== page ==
How it works: Though the process and requirements for co-guardianship differ from state to state, it allows a legal parent to ask the court to name the non-legal parent as a co-guardian, giving him or her the ability to act with the legal authority of a parent, including in educational and medical contexts. The court will assess whether the appointment is in the child’s best interests, and it is a temporary status that can be terminated upon the request of any person, including the legal parent.
A co-parenting agreement sets out the parties’ intentions to co-parent to the fullest extent possible. It will not have the legal effect of an adoption or parentage judgment, but depending on the state you live in, it may be enforceable; at the very least, it can give important guidance to the court about your shared intentions should you later have a serious dispute. You should have an attorney help you draw up any kind of parenting agreement. You may want to consider the following elements for the agreement:
- A provision stating that, although only one of the parents is recognized as a legal parent, both parties consider themselves and each other to be equal co-parents to the child with full parental rights and responsibilities.
- A provision stating that the non-legal parent has the authority to agree to medical care for your child or children.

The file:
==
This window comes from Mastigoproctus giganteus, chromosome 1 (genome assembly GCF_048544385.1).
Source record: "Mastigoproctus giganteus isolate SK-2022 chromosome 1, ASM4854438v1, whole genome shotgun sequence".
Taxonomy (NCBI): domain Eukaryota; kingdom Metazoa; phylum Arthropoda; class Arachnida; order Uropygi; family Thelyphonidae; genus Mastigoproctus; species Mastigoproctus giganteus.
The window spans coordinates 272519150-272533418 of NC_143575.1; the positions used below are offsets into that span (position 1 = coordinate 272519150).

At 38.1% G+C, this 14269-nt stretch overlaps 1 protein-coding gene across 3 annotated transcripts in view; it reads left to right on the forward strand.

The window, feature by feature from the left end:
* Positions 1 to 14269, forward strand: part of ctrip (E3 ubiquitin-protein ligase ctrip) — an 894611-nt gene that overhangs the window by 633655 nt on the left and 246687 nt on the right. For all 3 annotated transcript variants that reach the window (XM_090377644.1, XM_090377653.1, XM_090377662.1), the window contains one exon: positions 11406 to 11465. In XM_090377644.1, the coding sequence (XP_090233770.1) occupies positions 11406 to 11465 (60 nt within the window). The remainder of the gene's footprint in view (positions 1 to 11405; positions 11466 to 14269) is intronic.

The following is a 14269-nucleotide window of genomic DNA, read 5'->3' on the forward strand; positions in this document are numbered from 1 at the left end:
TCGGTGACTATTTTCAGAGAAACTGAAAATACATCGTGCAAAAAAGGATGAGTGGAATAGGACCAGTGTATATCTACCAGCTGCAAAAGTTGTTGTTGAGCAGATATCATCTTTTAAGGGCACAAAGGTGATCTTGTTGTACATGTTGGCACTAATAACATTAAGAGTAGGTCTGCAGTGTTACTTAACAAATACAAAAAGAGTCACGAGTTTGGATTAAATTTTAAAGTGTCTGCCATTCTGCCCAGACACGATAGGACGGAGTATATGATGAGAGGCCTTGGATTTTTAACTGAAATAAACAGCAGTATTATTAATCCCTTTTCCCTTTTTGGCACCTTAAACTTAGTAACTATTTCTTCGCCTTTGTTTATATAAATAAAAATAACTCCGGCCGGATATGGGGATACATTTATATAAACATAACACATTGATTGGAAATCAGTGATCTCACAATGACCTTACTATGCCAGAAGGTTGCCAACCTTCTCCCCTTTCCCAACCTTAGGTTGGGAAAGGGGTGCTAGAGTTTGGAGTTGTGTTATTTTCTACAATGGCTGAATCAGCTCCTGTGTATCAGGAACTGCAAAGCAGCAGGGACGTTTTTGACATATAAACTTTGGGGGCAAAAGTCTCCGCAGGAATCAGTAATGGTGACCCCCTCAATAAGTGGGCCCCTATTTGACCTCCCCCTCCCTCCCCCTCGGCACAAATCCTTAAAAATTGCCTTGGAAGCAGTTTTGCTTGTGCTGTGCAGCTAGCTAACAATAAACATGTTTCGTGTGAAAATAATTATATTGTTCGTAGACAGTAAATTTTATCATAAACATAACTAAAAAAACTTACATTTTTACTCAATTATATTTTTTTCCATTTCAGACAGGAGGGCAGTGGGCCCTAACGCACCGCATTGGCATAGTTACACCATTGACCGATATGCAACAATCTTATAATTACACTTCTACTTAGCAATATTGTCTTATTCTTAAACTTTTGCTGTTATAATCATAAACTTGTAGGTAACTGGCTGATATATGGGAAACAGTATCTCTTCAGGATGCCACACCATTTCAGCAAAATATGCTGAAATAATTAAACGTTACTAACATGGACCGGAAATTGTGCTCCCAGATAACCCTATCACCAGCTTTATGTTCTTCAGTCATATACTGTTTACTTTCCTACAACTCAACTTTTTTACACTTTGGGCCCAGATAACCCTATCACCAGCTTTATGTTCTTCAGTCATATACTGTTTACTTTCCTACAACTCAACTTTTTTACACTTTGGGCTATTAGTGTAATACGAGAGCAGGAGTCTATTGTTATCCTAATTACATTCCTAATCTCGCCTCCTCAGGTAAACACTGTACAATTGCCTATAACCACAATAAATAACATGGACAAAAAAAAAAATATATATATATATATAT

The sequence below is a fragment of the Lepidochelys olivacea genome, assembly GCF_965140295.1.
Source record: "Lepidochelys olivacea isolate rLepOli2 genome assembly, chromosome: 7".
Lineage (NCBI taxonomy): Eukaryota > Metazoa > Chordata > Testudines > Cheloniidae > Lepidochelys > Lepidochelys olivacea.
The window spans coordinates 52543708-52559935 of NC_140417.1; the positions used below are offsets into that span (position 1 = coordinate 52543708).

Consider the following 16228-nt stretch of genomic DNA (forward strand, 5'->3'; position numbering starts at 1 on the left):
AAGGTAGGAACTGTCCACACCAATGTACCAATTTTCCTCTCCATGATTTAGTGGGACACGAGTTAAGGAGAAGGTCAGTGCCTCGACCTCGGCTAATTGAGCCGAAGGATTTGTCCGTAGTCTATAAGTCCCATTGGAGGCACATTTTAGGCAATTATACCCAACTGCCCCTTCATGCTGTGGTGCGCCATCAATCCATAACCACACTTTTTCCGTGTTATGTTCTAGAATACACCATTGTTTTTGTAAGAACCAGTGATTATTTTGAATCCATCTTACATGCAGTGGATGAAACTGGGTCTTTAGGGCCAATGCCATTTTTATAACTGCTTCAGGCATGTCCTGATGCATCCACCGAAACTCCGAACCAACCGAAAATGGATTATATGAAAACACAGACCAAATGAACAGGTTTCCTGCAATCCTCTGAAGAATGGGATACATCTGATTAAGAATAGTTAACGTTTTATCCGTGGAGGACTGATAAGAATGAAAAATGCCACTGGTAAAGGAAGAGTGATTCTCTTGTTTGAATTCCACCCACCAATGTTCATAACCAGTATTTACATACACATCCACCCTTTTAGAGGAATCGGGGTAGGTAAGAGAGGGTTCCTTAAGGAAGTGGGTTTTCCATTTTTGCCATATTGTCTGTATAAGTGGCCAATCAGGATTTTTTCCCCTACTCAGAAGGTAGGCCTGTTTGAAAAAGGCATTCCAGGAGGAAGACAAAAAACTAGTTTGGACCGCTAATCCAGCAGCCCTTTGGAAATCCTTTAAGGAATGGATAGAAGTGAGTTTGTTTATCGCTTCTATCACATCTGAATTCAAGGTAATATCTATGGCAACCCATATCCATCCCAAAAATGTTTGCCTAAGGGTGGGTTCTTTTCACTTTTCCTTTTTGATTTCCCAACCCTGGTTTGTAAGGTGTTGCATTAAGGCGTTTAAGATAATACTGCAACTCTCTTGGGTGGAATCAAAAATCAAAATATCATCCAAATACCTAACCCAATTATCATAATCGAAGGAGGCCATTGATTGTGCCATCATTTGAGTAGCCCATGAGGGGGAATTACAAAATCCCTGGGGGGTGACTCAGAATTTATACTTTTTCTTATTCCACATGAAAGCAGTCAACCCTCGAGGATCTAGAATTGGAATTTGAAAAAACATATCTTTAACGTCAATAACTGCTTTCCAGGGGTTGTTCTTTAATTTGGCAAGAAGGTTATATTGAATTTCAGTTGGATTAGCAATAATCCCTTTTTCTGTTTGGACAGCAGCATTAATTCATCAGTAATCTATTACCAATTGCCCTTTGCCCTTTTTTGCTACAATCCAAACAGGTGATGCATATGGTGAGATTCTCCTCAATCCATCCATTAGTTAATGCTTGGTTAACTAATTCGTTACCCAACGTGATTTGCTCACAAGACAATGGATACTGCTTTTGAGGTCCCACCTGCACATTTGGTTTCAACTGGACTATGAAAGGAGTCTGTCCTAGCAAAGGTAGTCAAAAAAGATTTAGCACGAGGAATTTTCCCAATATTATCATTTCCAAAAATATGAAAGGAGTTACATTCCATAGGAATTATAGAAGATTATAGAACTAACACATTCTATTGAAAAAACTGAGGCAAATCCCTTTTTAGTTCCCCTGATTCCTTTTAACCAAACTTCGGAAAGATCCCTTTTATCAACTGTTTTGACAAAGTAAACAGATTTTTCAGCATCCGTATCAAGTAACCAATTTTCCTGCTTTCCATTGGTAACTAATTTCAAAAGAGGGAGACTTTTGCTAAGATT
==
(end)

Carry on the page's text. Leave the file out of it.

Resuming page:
- A provision stating that both parents have joint financial and other responsibilities for your child or children.
- A provision stating that both parents will name each other as a guardian in any will or other estate planning document. Make sure you take the time to express your wishes in legal documents, so your child or children are not left in the care of the state or relatives if you both die.
- Provisions to safeguard the best interests of your child or children if your relationship with your partner dissolves, including your intention to continue co-parenting and your desires regarding custody, visitation and financial support.
Consider including a statement such as the following from the legal parent: “As the legal parent of [child or children], I am hereby exercising my constitutional right to share permanently all my parental rights and responsibilities existing under state and federal law with my spouse/partner [name], and to establish to the maximum extent permissible by law this family that I believe to be in my child’s [or children’s] best interest. Intending to provide permanent protection and stability to my child [or children], I hereby waive my right to revoke this agreement and statement in the future.” Such a statement should make clear that the legal parent is waiving his or her exclusive right to care and control of the child in favor of co-parenting with the other parent.
Walking proof: Even if you have legal authority to make decisions for your child(ren), it may be questioned by school, medical or law enforcement officials, or by airline and customs personnel when you travel. Have your documents with you at all times, consider leaving copies with your child(ren)’s school and doctor’s office, and check what additional documents might be required for travel.
Your will: Make sure you have identified a guardian for your child(ren) in your will, even if both parents have a legal relationship to the child(ren). There is always the chance that you both may die before the child(ren) reach adulthood.
Authorizations: If one of you is a non-legal parent, consider having your attorney draft two stand-alone documents: